For those who were too small or too young to grip the handles of a motorcycle, minibikes were a worthy alternative. Minibikes were about 4 feet tall, weighed as little as 65 pounds, and had wheels about 10 inches in diameter. With a frame like that, they didn't go very fast - but no one seemed to care.
As minibikes progressed, they soon came available with engines, brakes, suspension and headlights. They became more popular for off-roading than to race. Minibikes managed well in rough terrain and were not damaged with a fall.
Because of the small size of the bikes and the young age of the drivers, minibikes were outlawed on main roads. Children began seriously injuring themselves by driving on streets where cars could not see them. By 1973, with the law was much stricter with minibikes and with the first generation of enthusiasts graduating to real motorcycles, minibikes purchases slowly started to fade.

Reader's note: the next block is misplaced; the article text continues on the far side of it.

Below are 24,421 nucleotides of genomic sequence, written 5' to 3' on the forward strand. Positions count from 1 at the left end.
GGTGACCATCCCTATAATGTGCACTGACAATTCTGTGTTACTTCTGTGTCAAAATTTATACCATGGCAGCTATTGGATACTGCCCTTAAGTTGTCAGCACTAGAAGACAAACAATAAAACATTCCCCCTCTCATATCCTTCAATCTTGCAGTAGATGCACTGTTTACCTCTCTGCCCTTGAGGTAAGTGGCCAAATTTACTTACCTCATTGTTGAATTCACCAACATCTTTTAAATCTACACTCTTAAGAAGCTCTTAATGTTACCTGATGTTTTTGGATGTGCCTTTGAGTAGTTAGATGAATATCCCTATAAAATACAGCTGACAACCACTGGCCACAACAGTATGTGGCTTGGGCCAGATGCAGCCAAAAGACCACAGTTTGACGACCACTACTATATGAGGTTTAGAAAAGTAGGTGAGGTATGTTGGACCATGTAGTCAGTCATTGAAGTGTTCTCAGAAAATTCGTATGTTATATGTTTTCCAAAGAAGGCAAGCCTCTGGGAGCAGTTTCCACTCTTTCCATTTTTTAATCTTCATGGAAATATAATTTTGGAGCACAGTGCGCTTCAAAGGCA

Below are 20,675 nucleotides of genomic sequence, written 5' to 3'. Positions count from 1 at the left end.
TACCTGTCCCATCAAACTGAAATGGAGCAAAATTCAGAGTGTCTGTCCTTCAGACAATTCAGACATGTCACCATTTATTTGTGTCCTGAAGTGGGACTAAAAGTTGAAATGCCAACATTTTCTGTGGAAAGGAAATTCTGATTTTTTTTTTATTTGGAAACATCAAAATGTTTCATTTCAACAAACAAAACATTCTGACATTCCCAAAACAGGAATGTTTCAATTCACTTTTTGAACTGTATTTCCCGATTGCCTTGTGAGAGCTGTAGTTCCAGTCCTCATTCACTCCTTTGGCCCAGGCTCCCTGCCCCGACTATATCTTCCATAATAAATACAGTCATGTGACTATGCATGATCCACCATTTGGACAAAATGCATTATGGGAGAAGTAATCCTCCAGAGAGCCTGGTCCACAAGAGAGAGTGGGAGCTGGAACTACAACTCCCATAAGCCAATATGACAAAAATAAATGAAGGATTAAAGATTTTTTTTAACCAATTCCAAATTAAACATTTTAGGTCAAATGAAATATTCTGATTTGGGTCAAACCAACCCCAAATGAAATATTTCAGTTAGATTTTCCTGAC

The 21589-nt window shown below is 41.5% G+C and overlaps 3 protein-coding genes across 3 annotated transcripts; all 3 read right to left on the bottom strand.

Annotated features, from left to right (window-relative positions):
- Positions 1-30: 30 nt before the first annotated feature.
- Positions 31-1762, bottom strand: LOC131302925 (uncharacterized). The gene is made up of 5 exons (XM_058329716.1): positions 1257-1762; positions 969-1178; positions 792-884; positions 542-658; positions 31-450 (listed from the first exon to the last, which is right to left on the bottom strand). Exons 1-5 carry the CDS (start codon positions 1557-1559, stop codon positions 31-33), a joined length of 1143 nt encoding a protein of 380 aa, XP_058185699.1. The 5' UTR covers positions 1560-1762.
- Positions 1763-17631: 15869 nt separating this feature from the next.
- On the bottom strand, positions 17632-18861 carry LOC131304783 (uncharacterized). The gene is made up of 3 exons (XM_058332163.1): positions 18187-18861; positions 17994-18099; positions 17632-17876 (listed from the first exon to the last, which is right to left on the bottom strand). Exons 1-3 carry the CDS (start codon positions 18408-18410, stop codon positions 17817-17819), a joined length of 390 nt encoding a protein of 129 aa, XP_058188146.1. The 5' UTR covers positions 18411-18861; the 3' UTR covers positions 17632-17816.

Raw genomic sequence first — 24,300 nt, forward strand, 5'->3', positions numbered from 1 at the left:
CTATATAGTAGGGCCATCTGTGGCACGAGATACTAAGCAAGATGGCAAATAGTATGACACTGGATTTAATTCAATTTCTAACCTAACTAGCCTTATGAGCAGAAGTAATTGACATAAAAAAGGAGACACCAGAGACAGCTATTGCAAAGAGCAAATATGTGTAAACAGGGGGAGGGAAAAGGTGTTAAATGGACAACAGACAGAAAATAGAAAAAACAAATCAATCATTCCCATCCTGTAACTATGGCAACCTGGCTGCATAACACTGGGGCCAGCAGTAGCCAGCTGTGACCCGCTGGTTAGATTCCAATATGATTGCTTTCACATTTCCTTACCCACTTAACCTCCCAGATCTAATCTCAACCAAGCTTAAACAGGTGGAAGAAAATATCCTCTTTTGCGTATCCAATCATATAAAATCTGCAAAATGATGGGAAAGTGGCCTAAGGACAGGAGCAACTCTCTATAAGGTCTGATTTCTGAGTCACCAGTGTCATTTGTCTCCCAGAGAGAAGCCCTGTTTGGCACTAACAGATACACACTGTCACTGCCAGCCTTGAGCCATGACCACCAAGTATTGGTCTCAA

Now however, there is a whole new generation that has discovered the fun-factor of the mini bike or pocket bike. The latest trend is to get a minibike and then totally customize it into a super pocket bike. All kinds of accessories are available to facilitate this. Think custom saddles, headlights, chrome -everything- and of course engine kits to increase the power of the mini motor bike.
With these fun mini bikes getting more and more faster and more popular then ever, some cities have banned the mini motor bikes on city streets and sidewalks. Others have adopted strict safety rules. For instance, California requires riders of motorized scooters be at least 16 years old and wear helmets, and the state does not allow riding after sunset.
Although there has been an increased number of complaints about the motorized “pocket rockets", for instance the pocket bikes would be “low to the ground and hard to see around cars and trucks", and “they're noisy", the new pocket rockets and super mini bikes have never been more popular, and probably will be for some time. . .
Copyright 2004 Gisbert Oskam
About The Author
Gisbert Oskam is webmaster and editor of About Minibikes: